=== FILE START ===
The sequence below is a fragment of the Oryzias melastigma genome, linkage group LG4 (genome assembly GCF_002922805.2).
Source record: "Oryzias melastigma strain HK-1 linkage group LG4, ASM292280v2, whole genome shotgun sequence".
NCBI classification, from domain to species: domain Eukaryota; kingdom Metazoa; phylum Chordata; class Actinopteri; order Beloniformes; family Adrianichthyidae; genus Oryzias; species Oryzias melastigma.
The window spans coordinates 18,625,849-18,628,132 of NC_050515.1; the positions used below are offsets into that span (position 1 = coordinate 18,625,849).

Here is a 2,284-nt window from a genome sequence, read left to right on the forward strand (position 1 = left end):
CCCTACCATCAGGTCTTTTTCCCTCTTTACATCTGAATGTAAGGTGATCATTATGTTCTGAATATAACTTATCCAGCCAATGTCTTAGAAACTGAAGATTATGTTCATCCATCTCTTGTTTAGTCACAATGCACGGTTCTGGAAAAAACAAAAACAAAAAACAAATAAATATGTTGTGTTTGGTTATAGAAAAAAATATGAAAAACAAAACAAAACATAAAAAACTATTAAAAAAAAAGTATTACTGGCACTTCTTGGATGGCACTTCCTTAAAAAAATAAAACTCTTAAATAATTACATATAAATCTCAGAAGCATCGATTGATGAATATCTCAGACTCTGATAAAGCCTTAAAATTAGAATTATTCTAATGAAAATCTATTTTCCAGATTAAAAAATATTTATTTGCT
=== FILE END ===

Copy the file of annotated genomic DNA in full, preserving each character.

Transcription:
The sequence below is a fragment of the Oryzias melastigma genome, linkage group LG4 (genome assembly GCF_002922805.2).
Source record: "Oryzias melastigma strain HK-1 linkage group LG4, ASM292280v2, whole genome shotgun sequence".
NCBI classification, from domain to species: domain Eukaryota; kingdom Metazoa; phylum Chordata; class Actinopteri; order Beloniformes; family Adrianichthyidae; genus Oryzias; species Oryzias melastigma.
The window spans coordinates 18,625,849-18,628,132 of NC_050515.1; the positions used below are offsets into that span (position 1 = coordinate 18,625,849).

Here is a 2,284-nt window from a genome sequence, read left to right on the forward strand (position 1 = left end):
CCCTACCATCAGGTCTTTTTCCCTCTTTACATCTGAATGTAAGGTGATCATTATGTTCTGAATATAACTTATCCAGCCAATGTCTTAGAAACTGAAGATTATGTTCATCCATCTCTTGTTTAGTCACAATGCACGGTTCTGGAAAAAACAAAAACAAAAAACAAATAAATATGTTGTGTTTGGTTATAGAAAAAAATATGAAAAACAAAACAAAACATAAAAAACTATTAAAAAAAAAGTATTACTGGCACTTCTTGGATGGCACTTCCTTAAAAAAATAAAACTCTTAAATAATTACATATAAATCTCAGAAGCATCGATTGATGAATATCTCAGACTCTGATAAAGCCTTAAAATTAGAATTATTCTAATGAAAATCTATTTTCCAGATTAAAAAATATTTATTTGCT